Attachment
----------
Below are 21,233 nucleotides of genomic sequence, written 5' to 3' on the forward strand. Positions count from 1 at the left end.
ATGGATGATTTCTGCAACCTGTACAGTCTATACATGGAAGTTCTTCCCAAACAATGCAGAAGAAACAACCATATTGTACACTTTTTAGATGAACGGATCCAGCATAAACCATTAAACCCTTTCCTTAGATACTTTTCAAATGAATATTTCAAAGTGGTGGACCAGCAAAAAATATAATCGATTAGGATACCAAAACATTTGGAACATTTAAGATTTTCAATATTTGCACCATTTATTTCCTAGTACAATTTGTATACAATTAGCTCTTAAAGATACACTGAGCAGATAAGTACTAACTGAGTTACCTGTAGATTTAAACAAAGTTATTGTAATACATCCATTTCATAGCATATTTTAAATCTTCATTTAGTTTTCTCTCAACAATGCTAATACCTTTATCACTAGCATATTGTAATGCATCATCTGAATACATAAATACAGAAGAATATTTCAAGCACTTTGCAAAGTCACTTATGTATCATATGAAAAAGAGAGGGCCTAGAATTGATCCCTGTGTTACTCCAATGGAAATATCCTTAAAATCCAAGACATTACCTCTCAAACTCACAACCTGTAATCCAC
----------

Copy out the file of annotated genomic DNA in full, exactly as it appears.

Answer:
Below are 21,233 nucleotides of genomic sequence, written 5' to 3' on the forward strand. Positions count from 1 at the left end.
ATGGATGATTTCTGCAACCTGTACAGTCTATACATGGAAGTTCTTCCCAAACAATGCAGAAGAAACAACCATATTGTACACTTTTTAGATGAACGGATCCAGCATAAACCATTAAACCCTTTCCTTAGATACTTTTCAAATGAATATTTCAAAGTGGTGGACCAGCAAAAAATATAATCGATTAGGATACCAAAACATTTGGAACATTTAAGATTTTCAATATTTGCACCATTTATTTCCTAGTACAATTTGTATACAATTAGCTCTTAAAGATACACTGAGCAGATAAGTACTAACTGAGTTACCTGTAGATTTAAACAAAGTTATTGTAATACATCCATTTCATAGCATATTTTAAATCTTCATTTAGTTTTCTCTCAACAATGCTAATACCTTTATCACTAGCATATTGTAATGCATCATCTGAATACATAAATACAGAAGAATATTTCAAGCACTTTGCAAAGTCACTTATGTATCATATGAAAAAGAGAGGGCCTAGAATTGATCCCTGTGTTACTCCAATGGAAATATCCTTAAAATCCAAGACATTACCTCTCAAACTCACAACCTGTAATCCAC